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Borrowing 101

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Borrowing 101


Basic Terminology

  • Amortization Period – Length of time required to pay off a loan.
  • Balloon Payment – A large payment that is required at the end of a loan which offsets reduced payments throughout the life of the loan.
  • Beneficiary – The debt lender.
  • Borrower – The individual receiving the proceeds from a loan.
  • Bridge Loan – A temporary loan (less than 12 months) intended to be paid off with proceeds from a sale of an asset.
  • Co-Borrower – An individual who applies for a loan with another individual. Both individuals owning the loan.
  • Collaterilzation – Using a tangible or intangible asset to back a loan.
  • Co-Signer – An individual who agrees to pay back the loan if the primary borrower cannot. The co-signer is not a borrower of the loan.
  • Credit Score – A numeric value that is assigned to an individual to rate their creditworthiness.
  • Default – The inability or failure of a borrower to repay a loan.
  • Downpayment – A payment that is made to reduce the amount of a required loan.
  • Equity – The different in amounts between the market value of an asset and the current debt on that asset.
    • Interest Rate: Two primary types of interest rates – fixed or variable.
      Fixed Interest A pre-determined and set interest rate that does not change.
      Variable Interest Changes throughout the life of the loan.
  • Interest-Only Payment Loan – The loan has no set maturity date, interest payments are made throughout the life, and the principal is paid as a lump sum.
  • Loan-To-Value (LTV) Ratio – The balance of the loan divided by the value of the asset.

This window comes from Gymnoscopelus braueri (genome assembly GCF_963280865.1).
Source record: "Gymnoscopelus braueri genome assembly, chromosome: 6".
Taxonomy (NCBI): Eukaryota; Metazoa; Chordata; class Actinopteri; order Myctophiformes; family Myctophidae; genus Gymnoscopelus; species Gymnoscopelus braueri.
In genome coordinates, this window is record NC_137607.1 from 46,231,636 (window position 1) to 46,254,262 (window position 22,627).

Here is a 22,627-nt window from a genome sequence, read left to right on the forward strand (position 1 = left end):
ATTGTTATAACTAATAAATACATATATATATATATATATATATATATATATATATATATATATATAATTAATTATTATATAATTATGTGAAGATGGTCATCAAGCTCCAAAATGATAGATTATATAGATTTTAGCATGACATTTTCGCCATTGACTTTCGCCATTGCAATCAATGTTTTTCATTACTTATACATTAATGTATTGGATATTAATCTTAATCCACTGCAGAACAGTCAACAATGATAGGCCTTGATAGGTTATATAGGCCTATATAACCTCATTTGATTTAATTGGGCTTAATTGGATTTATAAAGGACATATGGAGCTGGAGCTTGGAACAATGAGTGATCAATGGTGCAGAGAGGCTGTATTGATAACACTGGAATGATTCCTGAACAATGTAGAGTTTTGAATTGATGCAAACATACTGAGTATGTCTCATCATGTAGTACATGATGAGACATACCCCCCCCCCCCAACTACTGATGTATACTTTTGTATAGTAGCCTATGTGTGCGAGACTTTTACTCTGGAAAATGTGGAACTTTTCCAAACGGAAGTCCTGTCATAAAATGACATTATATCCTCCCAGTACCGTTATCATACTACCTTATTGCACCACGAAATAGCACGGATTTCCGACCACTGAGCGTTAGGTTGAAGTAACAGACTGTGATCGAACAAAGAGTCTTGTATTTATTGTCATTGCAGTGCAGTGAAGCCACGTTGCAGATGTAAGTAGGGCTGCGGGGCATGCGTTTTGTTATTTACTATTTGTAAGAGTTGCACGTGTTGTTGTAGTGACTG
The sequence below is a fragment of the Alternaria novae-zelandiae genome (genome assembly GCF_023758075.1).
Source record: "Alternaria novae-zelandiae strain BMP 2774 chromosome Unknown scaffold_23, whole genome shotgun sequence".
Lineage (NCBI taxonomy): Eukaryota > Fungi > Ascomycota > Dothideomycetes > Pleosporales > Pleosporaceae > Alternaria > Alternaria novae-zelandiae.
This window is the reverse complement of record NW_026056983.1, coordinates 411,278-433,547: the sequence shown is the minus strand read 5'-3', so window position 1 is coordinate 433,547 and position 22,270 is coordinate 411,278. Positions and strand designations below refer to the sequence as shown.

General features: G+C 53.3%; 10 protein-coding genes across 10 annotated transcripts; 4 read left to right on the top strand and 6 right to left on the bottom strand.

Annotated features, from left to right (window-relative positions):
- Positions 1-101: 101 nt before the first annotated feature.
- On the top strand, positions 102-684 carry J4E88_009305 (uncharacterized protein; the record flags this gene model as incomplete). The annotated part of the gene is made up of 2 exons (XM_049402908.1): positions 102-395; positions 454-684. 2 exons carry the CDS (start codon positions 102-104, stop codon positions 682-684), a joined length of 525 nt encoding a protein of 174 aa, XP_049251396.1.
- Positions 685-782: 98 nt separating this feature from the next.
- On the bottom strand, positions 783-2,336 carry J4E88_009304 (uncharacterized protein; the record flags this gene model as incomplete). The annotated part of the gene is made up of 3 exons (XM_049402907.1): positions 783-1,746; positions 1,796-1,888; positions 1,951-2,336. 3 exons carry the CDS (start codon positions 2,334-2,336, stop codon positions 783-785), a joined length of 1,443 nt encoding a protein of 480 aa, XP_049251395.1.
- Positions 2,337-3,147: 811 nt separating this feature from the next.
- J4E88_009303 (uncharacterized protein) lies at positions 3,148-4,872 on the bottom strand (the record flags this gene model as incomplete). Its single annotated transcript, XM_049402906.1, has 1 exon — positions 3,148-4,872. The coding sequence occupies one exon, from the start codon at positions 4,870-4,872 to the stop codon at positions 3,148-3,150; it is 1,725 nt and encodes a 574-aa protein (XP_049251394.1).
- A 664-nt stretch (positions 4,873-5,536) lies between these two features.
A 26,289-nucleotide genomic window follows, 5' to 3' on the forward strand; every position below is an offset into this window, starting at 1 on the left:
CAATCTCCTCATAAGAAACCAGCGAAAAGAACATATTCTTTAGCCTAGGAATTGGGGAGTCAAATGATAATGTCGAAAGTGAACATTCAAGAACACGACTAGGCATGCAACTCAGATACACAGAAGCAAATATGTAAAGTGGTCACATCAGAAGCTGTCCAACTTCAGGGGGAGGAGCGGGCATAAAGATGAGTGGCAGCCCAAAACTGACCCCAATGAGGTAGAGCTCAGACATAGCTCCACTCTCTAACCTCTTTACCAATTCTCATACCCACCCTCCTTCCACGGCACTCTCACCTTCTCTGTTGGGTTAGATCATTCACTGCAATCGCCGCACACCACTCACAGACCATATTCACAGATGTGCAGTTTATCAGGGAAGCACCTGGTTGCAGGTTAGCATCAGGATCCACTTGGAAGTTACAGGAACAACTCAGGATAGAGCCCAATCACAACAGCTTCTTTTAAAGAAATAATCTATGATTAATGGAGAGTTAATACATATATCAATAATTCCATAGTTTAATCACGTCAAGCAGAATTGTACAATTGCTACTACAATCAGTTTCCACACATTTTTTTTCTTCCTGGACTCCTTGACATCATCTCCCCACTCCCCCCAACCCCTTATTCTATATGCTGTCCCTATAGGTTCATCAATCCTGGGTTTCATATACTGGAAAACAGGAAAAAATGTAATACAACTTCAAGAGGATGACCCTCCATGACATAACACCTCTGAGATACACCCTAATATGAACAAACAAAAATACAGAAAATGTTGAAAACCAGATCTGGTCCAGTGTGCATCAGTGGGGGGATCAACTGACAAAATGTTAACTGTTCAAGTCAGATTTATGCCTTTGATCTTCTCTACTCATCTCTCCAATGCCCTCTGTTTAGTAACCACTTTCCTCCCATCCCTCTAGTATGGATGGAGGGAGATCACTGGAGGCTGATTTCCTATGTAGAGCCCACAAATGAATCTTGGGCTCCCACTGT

• Non-Revolving Loan – The loan has a maturity date and the amount does not reset once paid.
  • Pre-approval – Authenticiation of income and assets to determine eligiblity of loan amount.
  • Principal – Payment towards the loan that reduces the balance.
  • Refinancing – Paying off an existing loan and obtaining a new loan.
  • Revolving Loan – No maturity date and the credit amount is available once paid off.
  • Secured Loan – The loan is backed by a tangible or intangible asset.
  • Term – Period for which interest rate is set for.
  • Unsecured Loan – The loan is not backed by a tangible or intangible asset, but rather relies solely on the cash flow of the borrower.


Reasons for Borrowing Money

There are several reasons for an individual to borrow money:

  • To purchase a new home.
  • To purchase a car.
  • To purchase a boat or other vehicle.
  • Home renovations.
  • Furniture or other large expenses for a home.
  • College/University/other education.
  • Starting a business.
  • Buy an investment property.
  • To purchase an equity or other investment.


The Different Types of Loans

For each unique purchase of asset or reason for borrowing, there are different types of loans available to an individual:  

  • Personal Loan (Line of Credit):

An unsecured loan backed only by the income of an individual. They are revolving loans, meaning that as the balance is paid off, that amount is made available for borrowing again. They can be used to purchase most items such as buying a TV, furniture, home renovations, or paying a bill.

  • Mortgage Loan:

A non-revolving loan secured by the house that is to be purchased. The amortization period is usually 25 years, the term is usually 5 years, and the interest rate is fixed or variable.

  • Business Loan:

Business loans can vary from a non-revolving loan to a revolving loan that is either secured or unsecured.

  • Credit Card:

Similar to a line of credit, it is also unsecured and revolving. Credit cards can be used for everyday purchases such as food, bills, etc.

  • Car Loan: